May a lawyer enter into a fee arrangement in which the lawyer bills for his services and the client agrees that, if payment is not made to the lawyer within 30 days of tender of the invoice, the lawyer may charge the client’s credit card for the amount of the invoice?
STATEMENT OF FACTS
A lawyer proposes to represent a client under a fee agreement that includes a provision under which the client authorizes the lawyer to charge the client’s credit card for invoices that are 30 days past due.
Both this Committee and the American Bar Association Standing Committee on Ethics and Professional Responsibility have previously ruled that using credit cards in payment of legal fees is acceptable. See Texas Professional Ethics Committee Opinion 349 (October 1969); American Bar Association Standing Committee on Ethics and Professional Responsibility Formal Opinion 00-419 (July 7, 2000). Thus, a lawyer may accept a credit card in payment of a fee.
In the fact scenario here considered, the client is given the opportunity to pay by some other means during the first 30 days after the invoice is submitted. Only if the client does not pay within 30 days is the client’s credit card charged. Rule 1.04(a) of the Texas Disciplinary Rules of Professional Conduct states in part: “A lawyer shall not enter into an arrangement for, charge, or collect an illegal fee or unconscionable fee.” If the fee charged otherwise complies with the Texas Disciplinary Rules of Professional Conduct and any applicable requirement for court approval of the fee, then there is nothing inherently illegal or unconscionable about the arrangement as stated. Because the facts in this opinion involve charging the client’s credit card after the legal services have been performed, it is permissible for the funds received under the credit card payment arrangement to go into the lawyer’s operating account.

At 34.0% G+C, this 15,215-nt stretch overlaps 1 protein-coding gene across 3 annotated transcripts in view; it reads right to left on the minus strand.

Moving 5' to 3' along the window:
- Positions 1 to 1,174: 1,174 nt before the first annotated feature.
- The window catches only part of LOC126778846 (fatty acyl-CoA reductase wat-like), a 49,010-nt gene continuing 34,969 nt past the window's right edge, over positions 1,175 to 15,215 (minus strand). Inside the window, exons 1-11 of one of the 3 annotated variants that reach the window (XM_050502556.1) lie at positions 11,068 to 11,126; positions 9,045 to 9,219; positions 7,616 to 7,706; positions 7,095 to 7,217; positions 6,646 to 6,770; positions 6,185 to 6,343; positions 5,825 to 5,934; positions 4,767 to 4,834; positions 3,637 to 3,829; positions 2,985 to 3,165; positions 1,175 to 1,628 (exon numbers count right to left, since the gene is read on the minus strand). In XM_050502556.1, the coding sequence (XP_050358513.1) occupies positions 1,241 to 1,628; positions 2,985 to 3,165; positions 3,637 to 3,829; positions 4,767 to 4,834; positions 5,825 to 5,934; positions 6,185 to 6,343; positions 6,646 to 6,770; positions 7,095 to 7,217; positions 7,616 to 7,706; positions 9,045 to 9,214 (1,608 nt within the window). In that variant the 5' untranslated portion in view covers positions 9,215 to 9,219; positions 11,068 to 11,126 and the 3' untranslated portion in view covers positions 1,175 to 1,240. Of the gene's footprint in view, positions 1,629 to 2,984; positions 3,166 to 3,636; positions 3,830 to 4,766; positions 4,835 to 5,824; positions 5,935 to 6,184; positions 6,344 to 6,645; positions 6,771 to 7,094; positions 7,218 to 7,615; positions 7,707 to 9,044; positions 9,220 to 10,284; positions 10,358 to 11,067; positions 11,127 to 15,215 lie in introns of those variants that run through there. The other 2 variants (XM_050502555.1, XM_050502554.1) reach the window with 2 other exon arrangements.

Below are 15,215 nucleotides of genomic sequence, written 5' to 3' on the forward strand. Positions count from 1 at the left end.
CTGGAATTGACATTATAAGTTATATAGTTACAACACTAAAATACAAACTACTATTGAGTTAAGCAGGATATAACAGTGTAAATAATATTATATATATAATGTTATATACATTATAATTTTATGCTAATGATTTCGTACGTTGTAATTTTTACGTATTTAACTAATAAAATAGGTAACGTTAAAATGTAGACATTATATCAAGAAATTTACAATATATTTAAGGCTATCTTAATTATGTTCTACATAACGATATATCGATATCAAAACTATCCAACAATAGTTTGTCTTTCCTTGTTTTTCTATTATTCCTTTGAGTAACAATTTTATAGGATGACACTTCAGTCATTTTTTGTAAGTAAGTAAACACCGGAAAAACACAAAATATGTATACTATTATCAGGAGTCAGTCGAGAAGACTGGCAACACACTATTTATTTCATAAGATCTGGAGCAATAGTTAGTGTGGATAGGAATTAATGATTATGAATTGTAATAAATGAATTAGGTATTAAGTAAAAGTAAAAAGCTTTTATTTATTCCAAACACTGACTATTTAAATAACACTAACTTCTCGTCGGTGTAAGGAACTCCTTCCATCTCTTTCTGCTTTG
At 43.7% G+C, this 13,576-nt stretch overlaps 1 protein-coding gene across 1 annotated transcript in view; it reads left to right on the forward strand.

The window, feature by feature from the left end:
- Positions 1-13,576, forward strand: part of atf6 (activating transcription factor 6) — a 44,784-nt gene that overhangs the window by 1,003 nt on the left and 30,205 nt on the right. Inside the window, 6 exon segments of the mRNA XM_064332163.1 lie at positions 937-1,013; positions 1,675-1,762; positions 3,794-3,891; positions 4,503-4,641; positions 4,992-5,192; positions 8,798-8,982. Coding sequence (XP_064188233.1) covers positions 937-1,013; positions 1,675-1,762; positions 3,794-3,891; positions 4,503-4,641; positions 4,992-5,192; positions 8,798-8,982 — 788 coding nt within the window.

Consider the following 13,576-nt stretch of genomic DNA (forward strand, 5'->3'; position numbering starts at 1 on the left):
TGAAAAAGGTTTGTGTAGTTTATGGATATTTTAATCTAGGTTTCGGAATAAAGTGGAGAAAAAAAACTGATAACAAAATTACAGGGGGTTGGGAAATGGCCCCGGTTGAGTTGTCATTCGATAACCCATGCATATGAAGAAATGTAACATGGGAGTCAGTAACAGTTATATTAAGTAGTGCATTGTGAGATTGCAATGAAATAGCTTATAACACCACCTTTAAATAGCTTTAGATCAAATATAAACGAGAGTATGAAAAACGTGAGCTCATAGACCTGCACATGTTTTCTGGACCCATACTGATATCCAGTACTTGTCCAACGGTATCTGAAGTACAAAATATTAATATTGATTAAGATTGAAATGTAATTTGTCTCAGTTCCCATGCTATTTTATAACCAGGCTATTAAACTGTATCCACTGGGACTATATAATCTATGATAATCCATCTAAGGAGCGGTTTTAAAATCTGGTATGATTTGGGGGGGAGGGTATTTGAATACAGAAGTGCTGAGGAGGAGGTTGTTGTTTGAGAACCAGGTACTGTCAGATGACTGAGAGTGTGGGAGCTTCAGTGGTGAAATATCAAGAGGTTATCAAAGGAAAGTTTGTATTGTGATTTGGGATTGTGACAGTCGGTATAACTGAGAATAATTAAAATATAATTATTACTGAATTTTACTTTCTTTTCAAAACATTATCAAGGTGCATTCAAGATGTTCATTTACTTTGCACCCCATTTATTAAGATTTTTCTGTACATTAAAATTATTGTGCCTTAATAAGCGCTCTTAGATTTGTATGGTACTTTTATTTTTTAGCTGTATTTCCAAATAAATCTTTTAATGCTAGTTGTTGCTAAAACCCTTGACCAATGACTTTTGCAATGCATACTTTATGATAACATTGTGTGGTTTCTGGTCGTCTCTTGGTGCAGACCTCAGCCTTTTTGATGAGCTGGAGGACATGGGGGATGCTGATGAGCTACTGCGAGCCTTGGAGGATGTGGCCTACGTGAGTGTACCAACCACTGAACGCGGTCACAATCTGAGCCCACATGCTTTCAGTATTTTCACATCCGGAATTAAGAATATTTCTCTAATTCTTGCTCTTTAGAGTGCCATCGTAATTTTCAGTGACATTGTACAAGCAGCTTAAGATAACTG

A different rule applies if the client disputes the fee. It is not permissible for a credit card payment arrangement to negate the requirement that an attorney hold disputed funds separately. In ordinary circumstances, when a lawyer holds money or property of another and a dispute arises, a lawyer is required to segregate any disputed funds until the dispute is resolved. Rule 1.14(c) states in part:
“When in the course of representation a lawyer is in possession of funds or other property in which both the lawyer and another person claim interests, the property shall be kept separate by the lawyer until there is an accounting and severance of their interest. . . . If a dispute arises concerning their respective interests, the portion in dispute shall be kept separate by the lawyer until the dispute is resolved . . . .”
If such a dispute exists, the lawyer may charge the client’s credit card for the disputed amount but the lawyer may not place that amount in his operating account.
The Texas Disciplinary Rules of Professional Conduct do not prohibit a lawyer’s charging a credit card for attorney’s fees that have been earned by the lawyer provided the client consents and the client’s ability to challenge a disputed statement for legal fees is preserved.
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